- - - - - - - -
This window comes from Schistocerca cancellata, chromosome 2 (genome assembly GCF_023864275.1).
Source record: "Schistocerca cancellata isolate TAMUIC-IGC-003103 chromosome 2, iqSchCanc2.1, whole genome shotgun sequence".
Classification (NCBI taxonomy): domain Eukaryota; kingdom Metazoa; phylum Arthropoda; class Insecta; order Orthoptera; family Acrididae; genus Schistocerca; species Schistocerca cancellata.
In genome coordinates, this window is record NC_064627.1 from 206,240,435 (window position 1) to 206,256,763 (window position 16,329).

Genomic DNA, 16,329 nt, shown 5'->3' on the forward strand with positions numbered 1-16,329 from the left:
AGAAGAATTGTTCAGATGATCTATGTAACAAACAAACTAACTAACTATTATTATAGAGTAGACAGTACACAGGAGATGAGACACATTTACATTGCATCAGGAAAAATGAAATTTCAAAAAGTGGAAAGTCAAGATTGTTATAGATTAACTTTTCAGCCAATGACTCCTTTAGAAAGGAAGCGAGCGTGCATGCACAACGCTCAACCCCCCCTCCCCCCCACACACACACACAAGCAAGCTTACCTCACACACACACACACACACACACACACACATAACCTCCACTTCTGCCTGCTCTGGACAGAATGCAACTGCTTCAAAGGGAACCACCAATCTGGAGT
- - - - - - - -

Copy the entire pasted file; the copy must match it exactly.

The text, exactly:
This window comes from Schistocerca cancellata, chromosome 2 (genome assembly GCF_023864275.1).
Source record: "Schistocerca cancellata isolate TAMUIC-IGC-003103 chromosome 2, iqSchCanc2.1, whole genome shotgun sequence".
Classification (NCBI taxonomy): domain Eukaryota; kingdom Metazoa; phylum Arthropoda; class Insecta; order Orthoptera; family Acrididae; genus Schistocerca; species Schistocerca cancellata.
In genome coordinates, this window is record NC_064627.1 from 206,240,435 (window position 1) to 206,256,763 (window position 16,329).

Genomic DNA, 16,329 nt, shown 5'->3' on the forward strand with positions numbered 1-16,329 from the left:
AGAAGAATTGTTCAGATGATCTATGTAACAAACAAACTAACTAACTATTATTATAGAGTAGACAGTACACAGGAGATGAGACACATTTACATTGCATCAGGAAAAATGAAATTTCAAAAAGTGGAAAGTCAAGATTGTTATAGATTAACTTTTCAGCCAATGACTCCTTTAGAAAGGAAGCGAGCGTGCATGCACAACGCTCAACCCCCCCTCCCCCCCACACACACACACAAGCAAGCTTACCTCACACACACACACACACACACACACACACATAACCTCCACTTCTGCCTGCTCTGGACAGAATGCAACTGCTTCAAAGGGAACCACCAATCTGGAGT